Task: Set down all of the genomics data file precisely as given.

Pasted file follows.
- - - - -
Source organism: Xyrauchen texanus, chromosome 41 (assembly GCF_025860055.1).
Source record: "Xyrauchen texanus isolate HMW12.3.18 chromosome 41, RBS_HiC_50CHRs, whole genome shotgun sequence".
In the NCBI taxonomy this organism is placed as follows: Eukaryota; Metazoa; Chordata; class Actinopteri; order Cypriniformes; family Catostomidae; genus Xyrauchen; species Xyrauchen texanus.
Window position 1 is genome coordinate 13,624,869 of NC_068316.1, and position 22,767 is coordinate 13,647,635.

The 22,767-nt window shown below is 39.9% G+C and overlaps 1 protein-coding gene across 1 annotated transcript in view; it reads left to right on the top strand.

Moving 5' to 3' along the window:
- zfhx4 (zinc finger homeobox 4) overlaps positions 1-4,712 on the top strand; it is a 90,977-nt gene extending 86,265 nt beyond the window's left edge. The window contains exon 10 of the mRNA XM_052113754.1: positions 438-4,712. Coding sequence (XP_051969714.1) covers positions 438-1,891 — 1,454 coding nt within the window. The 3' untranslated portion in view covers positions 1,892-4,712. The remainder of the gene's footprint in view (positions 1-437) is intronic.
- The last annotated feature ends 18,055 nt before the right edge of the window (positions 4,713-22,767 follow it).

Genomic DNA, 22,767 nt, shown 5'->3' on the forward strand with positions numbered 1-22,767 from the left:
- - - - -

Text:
Source organism: Xyrauchen texanus, chromosome 41 (assembly GCF_025860055.1).
Source record: "Xyrauchen texanus isolate HMW12.3.18 chromosome 41, RBS_HiC_50CHRs, whole genome shotgun sequence".
In the NCBI taxonomy this organism is placed as follows: Eukaryota; Metazoa; Chordata; class Actinopteri; order Cypriniformes; family Catostomidae; genus Xyrauchen; species Xyrauchen texanus.
Window position 1 is genome coordinate 13,624,869 of NC_068316.1, and position 22,767 is coordinate 13,647,635.

The 22,767-nt window shown below is 39.9% G+C and overlaps 1 protein-coding gene across 1 annotated transcript in view; it reads left to right on the top strand.

Moving 5' to 3' along the window:
- zfhx4 (zinc finger homeobox 4) overlaps positions 1-4,712 on the top strand; it is a 90,977-nt gene extending 86,265 nt beyond the window's left edge. The window contains exon 10 of the mRNA XM_052113754.1: positions 438-4,712. Coding sequence (XP_051969714.1) covers positions 438-1,891 — 1,454 coding nt within the window. The 3' untranslated portion in view covers positions 1,892-4,712. The remainder of the gene's footprint in view (positions 1-437) is intronic.
- The last annotated feature ends 18,055 nt before the right edge of the window (positions 4,713-22,767 follow it).

Genomic DNA, 22,767 nt, shown 5'->3' on the forward strand with positions numbered 1-22,767 from the left: